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Lost Flamingos in the Cloud Forest - Pat Swain, THE FENCE

6 years ago

This blog is part of a series of exclusive interviews with the winners of United Photo Industries’ (UPI) pioneering Brooklyn-based public photography installation THE FENCE.


Pat Swain is an award-winning photographer whose work has been shown extensively around the world. Among the many publications her photographs and digital art have appeared in are Leonardo (MIT Press), the New York Times, Digital Fine Art, Spin Magazine, New York Magazine. She holds a B.A. from Mount Holyoke College, an M.F.A. from Pratt Institute, and an M.A. from Columbia University.

Her series ‘Lost Flamingos in the Cloud Forest’ was selected as part of THE FENCE 2015. 


Hi Pat. Please tell us a bit about yourself and how you got into photography

I took an art course in high school and discovered that I couldn’t draw. After a few weeks, I transferred to photography. It was a magical moment when my very first picture appeared in the developer. Then and there, I fell in love with photography.

Where did you find the inspiration for ‘Lost Flamingos in the Cloud Forest’, selected as part of THE FENCE 2015?

In the summer of 2012, I attended an artist residency, Odysseys Artist Residency, located in the Cloud Forest of Costa Rica. I was very taken by the beauty of this ‘cloudy’ forest. It was moody, often monochromatic because of the density of the clouds. It had a captivating, romantic feel. The Cloud Forest is at high elevation and the terrain is varied with jungles, fields, villages, etc. When I returned to NY, I was wondering what I could do with these landscapes that I photographed. Shortly after, I was wandering through the Bronx Zoo and came upon flamingos. The flamingos’ sculptural forms and vibrant pinks seemed to be a striking contrast against the subdued background of the Cloud Forest.

But I really don’t know how I come up with these ideas; they have a life of their own. However, I do have a gift for associating and combining seemingly disassociated ideas. This creates interesting situations.

Can you tell us a bit about the photographic process making the series?

After photographing various environments, birds, animals, and skies, I pick and choose, then composite and compose the elements together using Photoshop. Form, shape, colour, dark, and light are also major considerations.


How much work goes into each of the images both on-site and post-production?

On-site I shoot either with a monopod or handhold my camera. Beside the scene itself, I take close-ups of the different components to insure sharpness. I might have to use these parts for compositing in the post-production creation of an image.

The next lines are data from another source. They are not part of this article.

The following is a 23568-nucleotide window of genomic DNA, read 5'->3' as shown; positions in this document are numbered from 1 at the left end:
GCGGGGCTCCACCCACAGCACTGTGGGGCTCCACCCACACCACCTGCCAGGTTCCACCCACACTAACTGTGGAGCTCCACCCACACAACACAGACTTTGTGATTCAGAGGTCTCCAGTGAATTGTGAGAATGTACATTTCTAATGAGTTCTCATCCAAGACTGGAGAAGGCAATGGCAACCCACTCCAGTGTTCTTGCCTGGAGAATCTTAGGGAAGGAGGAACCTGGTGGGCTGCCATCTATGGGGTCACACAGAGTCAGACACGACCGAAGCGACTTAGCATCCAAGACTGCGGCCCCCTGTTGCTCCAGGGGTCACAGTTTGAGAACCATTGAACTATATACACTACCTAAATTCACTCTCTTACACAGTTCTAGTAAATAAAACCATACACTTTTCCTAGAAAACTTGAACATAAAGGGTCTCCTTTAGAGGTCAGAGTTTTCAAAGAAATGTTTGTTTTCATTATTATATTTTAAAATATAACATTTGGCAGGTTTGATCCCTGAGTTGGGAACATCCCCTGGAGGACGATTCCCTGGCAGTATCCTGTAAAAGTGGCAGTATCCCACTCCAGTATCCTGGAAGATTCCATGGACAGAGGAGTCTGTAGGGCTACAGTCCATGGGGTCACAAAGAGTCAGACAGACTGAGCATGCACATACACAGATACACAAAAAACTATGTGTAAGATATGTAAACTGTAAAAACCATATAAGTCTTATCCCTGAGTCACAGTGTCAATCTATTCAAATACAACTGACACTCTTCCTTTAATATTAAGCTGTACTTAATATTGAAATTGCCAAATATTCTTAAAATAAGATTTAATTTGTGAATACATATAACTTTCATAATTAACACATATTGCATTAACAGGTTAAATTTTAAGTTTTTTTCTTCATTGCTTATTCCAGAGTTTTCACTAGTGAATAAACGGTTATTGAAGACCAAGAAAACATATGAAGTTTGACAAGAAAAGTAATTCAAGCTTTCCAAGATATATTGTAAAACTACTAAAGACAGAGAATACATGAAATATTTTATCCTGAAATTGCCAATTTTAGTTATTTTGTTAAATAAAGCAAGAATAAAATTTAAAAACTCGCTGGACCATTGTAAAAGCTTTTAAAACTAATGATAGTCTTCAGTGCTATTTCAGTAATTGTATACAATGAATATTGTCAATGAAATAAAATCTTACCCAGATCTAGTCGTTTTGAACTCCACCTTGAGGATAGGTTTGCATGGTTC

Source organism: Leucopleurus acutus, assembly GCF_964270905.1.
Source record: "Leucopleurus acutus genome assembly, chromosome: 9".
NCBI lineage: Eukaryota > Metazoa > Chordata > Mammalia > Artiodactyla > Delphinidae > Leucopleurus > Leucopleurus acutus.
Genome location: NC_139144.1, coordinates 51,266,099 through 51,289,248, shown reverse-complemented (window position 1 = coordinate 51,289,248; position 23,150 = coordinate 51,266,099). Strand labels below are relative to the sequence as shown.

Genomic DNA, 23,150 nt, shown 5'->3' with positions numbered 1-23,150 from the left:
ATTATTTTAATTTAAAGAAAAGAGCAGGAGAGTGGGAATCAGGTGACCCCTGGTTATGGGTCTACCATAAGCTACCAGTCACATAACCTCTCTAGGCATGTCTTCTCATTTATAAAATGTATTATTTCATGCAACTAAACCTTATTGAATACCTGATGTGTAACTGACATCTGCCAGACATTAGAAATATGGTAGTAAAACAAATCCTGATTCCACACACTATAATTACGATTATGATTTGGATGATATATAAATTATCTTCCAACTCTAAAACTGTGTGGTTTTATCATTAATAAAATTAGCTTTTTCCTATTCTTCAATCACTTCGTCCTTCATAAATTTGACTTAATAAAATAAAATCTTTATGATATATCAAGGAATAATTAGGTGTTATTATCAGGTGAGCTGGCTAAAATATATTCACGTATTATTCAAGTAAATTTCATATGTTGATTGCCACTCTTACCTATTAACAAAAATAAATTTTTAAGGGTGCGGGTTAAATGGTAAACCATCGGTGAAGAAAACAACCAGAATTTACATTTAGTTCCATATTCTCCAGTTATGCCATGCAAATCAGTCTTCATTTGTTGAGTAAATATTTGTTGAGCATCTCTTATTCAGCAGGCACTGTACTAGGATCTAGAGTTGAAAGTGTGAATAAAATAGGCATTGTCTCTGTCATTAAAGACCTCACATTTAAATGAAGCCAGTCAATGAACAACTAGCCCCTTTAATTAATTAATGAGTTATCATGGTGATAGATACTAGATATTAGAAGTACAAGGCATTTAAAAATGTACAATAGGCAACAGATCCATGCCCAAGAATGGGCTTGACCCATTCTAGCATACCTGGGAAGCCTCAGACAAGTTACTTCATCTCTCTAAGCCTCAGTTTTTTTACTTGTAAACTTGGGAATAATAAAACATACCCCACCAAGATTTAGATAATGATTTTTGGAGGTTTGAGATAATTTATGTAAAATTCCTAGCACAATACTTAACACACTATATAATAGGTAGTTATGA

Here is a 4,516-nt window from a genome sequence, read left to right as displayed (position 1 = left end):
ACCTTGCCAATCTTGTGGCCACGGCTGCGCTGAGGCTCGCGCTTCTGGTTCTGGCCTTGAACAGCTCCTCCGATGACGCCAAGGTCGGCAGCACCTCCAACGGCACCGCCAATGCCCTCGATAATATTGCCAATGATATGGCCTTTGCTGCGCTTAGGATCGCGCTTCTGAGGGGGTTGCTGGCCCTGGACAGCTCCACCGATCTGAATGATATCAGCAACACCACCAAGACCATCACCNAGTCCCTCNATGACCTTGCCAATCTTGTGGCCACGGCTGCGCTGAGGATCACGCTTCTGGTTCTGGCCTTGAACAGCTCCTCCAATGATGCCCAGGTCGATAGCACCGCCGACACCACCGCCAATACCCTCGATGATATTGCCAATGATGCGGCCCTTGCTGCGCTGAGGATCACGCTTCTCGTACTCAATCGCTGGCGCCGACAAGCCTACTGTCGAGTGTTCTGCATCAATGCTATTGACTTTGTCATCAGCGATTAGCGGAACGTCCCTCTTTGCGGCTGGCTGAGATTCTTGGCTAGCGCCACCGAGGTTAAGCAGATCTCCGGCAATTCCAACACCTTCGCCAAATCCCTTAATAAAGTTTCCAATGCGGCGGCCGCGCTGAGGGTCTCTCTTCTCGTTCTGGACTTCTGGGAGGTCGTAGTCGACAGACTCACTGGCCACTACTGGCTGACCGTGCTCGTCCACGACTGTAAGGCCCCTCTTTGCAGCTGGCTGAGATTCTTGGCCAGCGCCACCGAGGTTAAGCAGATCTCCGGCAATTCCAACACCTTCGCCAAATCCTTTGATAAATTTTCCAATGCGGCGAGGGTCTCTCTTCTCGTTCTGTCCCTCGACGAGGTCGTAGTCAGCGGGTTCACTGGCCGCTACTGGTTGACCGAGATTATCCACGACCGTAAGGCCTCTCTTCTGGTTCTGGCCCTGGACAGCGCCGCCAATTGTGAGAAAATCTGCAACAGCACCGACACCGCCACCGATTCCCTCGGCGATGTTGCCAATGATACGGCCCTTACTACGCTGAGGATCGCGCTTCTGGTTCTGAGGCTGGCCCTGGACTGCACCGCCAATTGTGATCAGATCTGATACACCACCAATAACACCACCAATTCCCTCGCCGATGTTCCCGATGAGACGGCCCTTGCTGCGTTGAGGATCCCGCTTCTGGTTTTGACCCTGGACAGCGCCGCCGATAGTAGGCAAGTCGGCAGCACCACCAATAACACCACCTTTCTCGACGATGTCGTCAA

The images involve labour intensive post-production in Photoshop. One image can take many, many hours that can turn into many days, which can turn into weeks.  This is partly because I am creating an image, not just editing a photo. Some images, of course, are faster than others to create.

How did ‘Lost Flamingos in the Cloud Forest’ compare to other projects you have worked on?

‘Lost Flamingos in the Cloud Forest’ has been my most successful series. Overall, this series has a sense of beauty, I believe, which is more appealing compared to a quirkiness that predominates other projects. And everyone seems to love flamingos. I have sold these images to designers and collectors.


You began your professional photography career back in 1983. How did you find the transition from analogue to digital photography? 

As the digital world began to emerge, I entered Pratt Institute for an M.F.A. in 1992. At that time, photography departments did not have computers. As I wanted to learn the technical / computer skills and future trends in photography, I enrolled in the program of Computer Graphics / Interactive Media (with an emphasis in photography). Various photography professors and I researched the computer in relation to photography, in a sense we were pioneers. Since then, I have been involved with digital imaging as a teacher and artist.

What is the secret to keep motivated when working on long-term projects?

For me, I must love the project to keep pushing it onward. I also test out new images by entering photo competitions. In addition, I post on Facebook certain images to see the likes and comments. All this fuels the life span of the project.

What is your next project?

I have started a new series entitled ‘Unlikely Water Animals’. Again it is an exploration of beauty out-of-place. This time the backdrop is beaches in which I compose animals ranging from farm to wild and exotic.

Anything else you would like to add?  

I was very honoured to be on THE FENCE and I have sold some of those images because of that! Thank you very, very much. It has been great fun and wonderful exposure.